What role does Antigone's womanhood play in Creon's sentence in Antigone?

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Ashley Kannan | Middle School Teacher | (Level 3) Distinguished Educator

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The previous post was quite accurate.  I would only add that part of what infuriated Creon was that he was unable to convince a woman that she was wrong.  Antigone ends up proving to be Creon's equal in magnitude and conviction of belief.  This is something that was not meant to happen in Greek society, where gender lines were clearly established.  Such is the case with Ismene, who takes the traditionally bound approach in trying to tell Antigone to not pursue her claims against Creon.  In the end, Creon is angered that someone would question his authority and it had to have added to this antagonism that it was a woman who was acting as the agent of action.

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mstultz72 | High School Teacher | (Level 1) Educator Emeritus

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In Antigone, gender plays a critical role in who can openly question Creon as ruler and who can die.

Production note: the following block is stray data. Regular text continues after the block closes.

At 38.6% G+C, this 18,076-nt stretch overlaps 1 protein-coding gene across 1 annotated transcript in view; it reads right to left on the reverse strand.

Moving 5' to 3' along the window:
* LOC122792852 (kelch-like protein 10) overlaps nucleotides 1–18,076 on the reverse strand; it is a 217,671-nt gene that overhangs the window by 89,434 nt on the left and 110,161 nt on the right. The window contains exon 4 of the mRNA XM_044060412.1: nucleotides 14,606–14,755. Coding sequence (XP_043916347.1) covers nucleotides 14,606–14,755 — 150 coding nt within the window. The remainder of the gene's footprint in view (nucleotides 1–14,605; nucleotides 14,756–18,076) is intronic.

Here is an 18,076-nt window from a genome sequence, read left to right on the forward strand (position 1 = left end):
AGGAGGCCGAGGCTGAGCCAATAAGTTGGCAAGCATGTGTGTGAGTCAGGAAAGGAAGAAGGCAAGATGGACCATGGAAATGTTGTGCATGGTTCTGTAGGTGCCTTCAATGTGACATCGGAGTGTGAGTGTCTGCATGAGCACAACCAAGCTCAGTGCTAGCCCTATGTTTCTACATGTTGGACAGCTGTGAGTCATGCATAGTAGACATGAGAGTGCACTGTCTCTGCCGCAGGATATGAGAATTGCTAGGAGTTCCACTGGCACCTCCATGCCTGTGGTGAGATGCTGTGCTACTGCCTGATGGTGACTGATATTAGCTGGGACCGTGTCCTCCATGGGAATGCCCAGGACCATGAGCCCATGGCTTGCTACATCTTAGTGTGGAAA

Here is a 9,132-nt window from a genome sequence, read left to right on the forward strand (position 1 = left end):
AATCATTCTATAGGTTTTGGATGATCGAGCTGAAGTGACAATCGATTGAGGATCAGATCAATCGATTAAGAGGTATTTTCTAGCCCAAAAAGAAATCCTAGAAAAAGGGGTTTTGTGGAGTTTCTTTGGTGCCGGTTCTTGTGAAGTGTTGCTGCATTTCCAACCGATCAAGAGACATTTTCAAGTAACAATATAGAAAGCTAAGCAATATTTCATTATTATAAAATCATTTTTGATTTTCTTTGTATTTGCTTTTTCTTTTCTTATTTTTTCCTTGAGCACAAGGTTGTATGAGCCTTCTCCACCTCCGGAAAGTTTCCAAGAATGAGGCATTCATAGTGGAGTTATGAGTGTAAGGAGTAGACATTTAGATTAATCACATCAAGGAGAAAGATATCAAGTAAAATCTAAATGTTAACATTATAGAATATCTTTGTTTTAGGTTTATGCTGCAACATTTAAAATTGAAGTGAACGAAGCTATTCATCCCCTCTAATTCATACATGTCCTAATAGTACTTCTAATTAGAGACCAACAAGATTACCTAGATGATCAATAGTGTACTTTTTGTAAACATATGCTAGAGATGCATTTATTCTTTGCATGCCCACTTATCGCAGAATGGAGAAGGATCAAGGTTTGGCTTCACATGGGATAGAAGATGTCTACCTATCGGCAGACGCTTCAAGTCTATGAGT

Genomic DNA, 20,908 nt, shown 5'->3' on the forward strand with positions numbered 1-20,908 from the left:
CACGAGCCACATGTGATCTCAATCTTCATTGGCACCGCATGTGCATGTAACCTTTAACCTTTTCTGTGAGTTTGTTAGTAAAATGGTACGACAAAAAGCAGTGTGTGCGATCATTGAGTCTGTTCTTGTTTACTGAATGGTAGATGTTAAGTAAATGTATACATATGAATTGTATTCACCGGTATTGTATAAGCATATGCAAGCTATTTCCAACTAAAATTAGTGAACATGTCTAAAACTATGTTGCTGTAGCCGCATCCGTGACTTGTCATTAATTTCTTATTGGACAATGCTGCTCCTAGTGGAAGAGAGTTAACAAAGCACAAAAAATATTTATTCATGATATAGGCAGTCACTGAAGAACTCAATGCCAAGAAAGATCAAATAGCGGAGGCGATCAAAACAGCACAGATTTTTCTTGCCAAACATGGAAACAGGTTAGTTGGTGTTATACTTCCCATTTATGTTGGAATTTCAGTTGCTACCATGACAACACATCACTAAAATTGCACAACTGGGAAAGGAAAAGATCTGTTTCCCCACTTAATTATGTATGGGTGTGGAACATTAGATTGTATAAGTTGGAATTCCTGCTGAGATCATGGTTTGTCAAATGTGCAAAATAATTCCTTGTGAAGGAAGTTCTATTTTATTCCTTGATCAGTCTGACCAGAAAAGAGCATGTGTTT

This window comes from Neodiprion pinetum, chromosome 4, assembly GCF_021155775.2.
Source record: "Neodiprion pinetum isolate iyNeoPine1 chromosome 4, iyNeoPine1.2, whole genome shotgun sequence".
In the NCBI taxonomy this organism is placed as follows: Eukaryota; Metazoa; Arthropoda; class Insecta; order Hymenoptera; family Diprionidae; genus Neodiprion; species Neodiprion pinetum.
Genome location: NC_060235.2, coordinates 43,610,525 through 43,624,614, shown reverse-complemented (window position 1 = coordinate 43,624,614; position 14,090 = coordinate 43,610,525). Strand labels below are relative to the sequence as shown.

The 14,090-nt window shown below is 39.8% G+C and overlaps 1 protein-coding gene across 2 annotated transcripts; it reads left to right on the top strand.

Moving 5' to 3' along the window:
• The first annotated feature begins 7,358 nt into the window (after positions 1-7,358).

Remember, at first Creon sentences both Ismene and Antigone to death sentences.  Creon says:

No more delay-servants, take them within! Henceforth they must be women, and not range at large; for verily even the bold seek to fly, when they see Death now closing on their life.

Creon seeks to punish both sisters for establishing a female community against him more than any criminal act against the state.  In other words, it doesn't matter to Creon who buried and who did not; he seeks to punish the entire gender.  "They must be women, and not range at large" means that women are not women unless imprisoned--such is the vaunted male pride and sexist double-standards toward women.

Later, it is the Chorus who reminds Creon that Ismene is innocent of the crime of burying her brother.  Otherwise, she would have died as well.

According to Enotes:

As Arlene W. Saxonhouse noted in her Fear of Diversity: The Birth of Political Science in Ancient Greek Thought: "Creon, the political leader, categorizes and simplifies; one female equals another.... In a perverse way, Creon's refusal to distinguish, to particularize, to see differences, may make him more the democrat than the tyrant." This difference of opinion serves to underscore how complex the play is. Whether one perceives Creon as tyrant or democrat, he meets a tragic end.

So, Creon allows Haemon and the Chorus to challenge him, but he does not allow women to disobey him without punishment.

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